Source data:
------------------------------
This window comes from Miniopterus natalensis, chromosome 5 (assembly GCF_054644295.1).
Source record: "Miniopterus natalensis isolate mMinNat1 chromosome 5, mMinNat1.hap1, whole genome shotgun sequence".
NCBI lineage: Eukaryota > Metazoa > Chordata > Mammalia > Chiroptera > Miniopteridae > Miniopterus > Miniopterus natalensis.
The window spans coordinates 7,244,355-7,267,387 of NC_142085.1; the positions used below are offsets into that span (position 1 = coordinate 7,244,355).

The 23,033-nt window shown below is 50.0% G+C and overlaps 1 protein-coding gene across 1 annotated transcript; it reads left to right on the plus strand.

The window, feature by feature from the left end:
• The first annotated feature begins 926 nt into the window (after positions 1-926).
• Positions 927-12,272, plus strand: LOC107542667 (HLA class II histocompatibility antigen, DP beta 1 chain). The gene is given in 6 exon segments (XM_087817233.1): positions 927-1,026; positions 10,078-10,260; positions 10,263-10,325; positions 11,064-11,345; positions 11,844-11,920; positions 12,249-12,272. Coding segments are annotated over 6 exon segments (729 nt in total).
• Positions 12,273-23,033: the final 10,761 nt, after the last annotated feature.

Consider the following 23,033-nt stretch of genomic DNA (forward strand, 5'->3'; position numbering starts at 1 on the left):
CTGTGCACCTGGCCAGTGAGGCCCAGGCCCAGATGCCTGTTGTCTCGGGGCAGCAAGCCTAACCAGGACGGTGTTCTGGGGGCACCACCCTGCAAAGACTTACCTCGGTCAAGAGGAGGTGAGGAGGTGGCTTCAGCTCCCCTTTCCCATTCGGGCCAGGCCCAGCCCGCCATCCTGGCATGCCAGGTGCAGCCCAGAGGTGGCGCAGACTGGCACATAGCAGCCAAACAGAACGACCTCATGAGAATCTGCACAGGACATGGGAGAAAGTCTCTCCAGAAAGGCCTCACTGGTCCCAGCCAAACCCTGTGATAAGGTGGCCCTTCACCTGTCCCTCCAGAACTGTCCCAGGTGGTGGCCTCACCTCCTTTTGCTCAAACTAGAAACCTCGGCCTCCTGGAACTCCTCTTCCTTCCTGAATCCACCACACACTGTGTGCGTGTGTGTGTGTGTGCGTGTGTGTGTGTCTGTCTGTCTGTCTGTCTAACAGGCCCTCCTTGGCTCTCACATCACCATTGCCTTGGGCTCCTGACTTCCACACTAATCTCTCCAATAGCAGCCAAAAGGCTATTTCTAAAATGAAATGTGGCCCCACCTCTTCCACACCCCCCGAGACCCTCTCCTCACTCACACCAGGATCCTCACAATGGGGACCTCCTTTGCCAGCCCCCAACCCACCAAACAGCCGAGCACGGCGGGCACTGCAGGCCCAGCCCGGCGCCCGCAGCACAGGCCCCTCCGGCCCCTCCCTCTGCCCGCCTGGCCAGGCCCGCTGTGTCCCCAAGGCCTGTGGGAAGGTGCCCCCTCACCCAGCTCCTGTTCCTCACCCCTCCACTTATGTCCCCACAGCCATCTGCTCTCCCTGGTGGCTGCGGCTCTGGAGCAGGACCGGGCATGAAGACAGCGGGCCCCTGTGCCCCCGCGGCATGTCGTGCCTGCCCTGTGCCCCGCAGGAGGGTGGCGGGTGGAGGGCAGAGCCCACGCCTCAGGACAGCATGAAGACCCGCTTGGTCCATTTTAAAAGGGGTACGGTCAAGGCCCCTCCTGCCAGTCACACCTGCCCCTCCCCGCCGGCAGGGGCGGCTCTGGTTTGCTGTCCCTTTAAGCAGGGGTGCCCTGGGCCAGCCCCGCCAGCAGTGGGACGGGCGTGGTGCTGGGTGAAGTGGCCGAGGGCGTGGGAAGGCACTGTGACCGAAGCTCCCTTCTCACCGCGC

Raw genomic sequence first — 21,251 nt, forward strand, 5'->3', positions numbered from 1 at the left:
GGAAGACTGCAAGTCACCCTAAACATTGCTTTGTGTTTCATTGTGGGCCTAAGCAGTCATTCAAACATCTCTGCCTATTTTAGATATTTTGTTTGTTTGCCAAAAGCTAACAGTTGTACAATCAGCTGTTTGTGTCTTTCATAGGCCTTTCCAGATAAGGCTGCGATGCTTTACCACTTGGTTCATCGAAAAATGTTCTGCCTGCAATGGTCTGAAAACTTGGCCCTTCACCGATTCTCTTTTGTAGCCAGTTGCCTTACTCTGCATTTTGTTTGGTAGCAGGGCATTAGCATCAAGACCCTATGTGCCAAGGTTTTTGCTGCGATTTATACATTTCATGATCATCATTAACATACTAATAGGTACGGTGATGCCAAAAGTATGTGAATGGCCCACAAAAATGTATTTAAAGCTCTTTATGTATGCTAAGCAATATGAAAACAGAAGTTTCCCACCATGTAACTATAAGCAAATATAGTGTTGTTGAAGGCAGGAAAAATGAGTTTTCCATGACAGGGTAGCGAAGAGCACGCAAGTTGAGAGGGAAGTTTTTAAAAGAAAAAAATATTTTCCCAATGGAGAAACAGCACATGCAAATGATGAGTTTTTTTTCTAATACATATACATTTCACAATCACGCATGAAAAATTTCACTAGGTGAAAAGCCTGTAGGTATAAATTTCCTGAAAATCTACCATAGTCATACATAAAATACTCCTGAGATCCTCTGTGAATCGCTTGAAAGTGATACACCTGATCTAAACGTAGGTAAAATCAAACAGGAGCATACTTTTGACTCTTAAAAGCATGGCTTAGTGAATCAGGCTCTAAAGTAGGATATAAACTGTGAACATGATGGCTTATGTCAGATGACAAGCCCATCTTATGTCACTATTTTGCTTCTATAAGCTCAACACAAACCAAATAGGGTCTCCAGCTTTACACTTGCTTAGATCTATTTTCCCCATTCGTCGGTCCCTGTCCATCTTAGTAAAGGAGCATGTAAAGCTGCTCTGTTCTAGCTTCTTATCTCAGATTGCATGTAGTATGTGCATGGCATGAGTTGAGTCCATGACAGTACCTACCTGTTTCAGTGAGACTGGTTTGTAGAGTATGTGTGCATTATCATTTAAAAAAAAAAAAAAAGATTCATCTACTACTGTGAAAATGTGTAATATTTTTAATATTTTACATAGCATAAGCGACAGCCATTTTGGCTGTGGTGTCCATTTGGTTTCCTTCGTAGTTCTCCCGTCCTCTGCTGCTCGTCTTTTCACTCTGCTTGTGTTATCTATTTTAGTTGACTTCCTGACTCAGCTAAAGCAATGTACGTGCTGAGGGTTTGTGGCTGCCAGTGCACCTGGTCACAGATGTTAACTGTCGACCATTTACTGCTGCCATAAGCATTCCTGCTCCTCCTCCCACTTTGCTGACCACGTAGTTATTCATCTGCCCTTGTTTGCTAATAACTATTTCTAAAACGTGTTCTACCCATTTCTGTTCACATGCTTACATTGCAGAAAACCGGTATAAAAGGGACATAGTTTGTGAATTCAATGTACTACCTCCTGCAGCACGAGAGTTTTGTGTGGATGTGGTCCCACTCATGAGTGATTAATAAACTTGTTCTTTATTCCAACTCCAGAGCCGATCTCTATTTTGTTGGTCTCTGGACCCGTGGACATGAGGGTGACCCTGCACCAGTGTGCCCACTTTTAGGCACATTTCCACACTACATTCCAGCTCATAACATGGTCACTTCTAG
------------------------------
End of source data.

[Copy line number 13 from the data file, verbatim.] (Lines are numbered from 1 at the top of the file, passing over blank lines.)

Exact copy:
GGAAGACTGCAAGTCACCCTAAACATTGCTTTGTGTTTCATTGTGGGCCTAAGCAGTCATTCAAACATCTCTGCCTATTTTAGATATTTTGTTTGTTTGCCAAAAGCTAACAGTTGTACAATCAGCTGTTTGTGTCTTTCATAGGCCTTTCCAGATAAGGCTGCGATGCTTTACCACTTGGTTCATCGAAAAATGTTCTGCCTGCAATGGTCTGAAAACTTGGCCCTTCACCGATTCTCTTTTGTAGCCAGTTGCCTTACTCTGCATTTTGTTTGGTAGCAGGGCATTAGCATCAAGACCCTATGTGCCAAGGTTTTTGCTGCGATTTATACATTTCATGATCATCATTAACATACTAATAGGTACGGTGATGCCAAAAGTATGTGAATGGCCCACAAAAATGTATTTAAAGCTCTTTATGTATGCTAAGCAATATGAAAACAGAAGTTTCCCACCATGTAACTATAAGCAAATATAGTGTTGTTGAAGGCAGGAAAAATGAGTTTTCCATGACAGGGTAGCGAAGAGCACGCAAGTTGAGAGGGAAGTTTTTAAAAGAAAAAAATATTTTCCCAATGGAGAAACAGCACATGCAAATGATGAGTTTTTTTTCTAATACATATACATTTCACAATCACGCATGAAAAATTTCACTAGGTGAAAAGCCTGTAGGTATAAATTTCCTGAAAATCTACCATAGTCATACATAAAATACTCCTGAGATCCTCTGTGAATCGCTTGAAAGTGATACACCTGATCTAAACGTAGGTAAAATCAAACAGGAGCATACTTTTGACTCTTAAAAGCATGGCTTAGTGAATCAGGCTCTAAAGTAGGATATAAACTGTGAACATGATGGCTTATGTCAGATGACAAGCCCATCTTATGTCACTATTTTGCTTCTATAAGCTCAACACAAACCAAATAGGGTCTCCAGCTTTACACTTGCTTAGATCTATTTTCCCCATTCGTCGGTCCCTGTCCATCTTAGTAAAGGAGCATGTAAAGCTGCTCTGTTCTAGCTTCTTATCTCAGATTGCATGTAGTATGTGCATGGCATGAGTTGAGTCCATGACAGTACCTACCTGTTTCAGTGAGACTGGTTTGTAGAGTATGTGTGCATTATCATTTAAAAAAAAAAAAAAAGATTCATCTACTACTGTGAAAATGTGTAATATTTTTAATATTTTACATAGCATAAGCGACAGCCATTTTGGCTGTGGTGTCCATTTGGTTTCCTTCGTAGTTCTCCCGTCCTCTGCTGCTCGTCTTTTCACTCTGCTTGTGTTATCTATTTTAGTTGACTTCCTGACTCAGCTAAAGCAATGTACGTGCTGAGGGTTTGTGGCTGCCAGTGCACCTGGTCACAGATGTTAACTGTCGACCATTTACTGCTGCCATAAGCATTCCTGCTCCTCCTCCCACTTTGCTGACCACGTAGTTATTCATCTGCCCTTGTTTGCTAATAACTATTTCTAAAACGTGTTCTACCCATTTCTGTTCACATGCTTACATTGCAGAAAACCGGTATAAAAGGGACATAGTTTGTGAATTCAATGTACTACCTCCTGCAGCACGAGAGTTTTGTGTGGATGTGGTCCCACTCATGAGTGATTAATAAACTTGTTCTTTATTCCAACTCCAGAGCCGATCTCTATTTTGTTGGTCTCTGGACCCGTGGACATGAGGGTGACCCTGCACCAGTGTGCCCACTTTTAGGCACATTTCCACACTACATTCCAGCTCATAACATGGTCACTTCTAG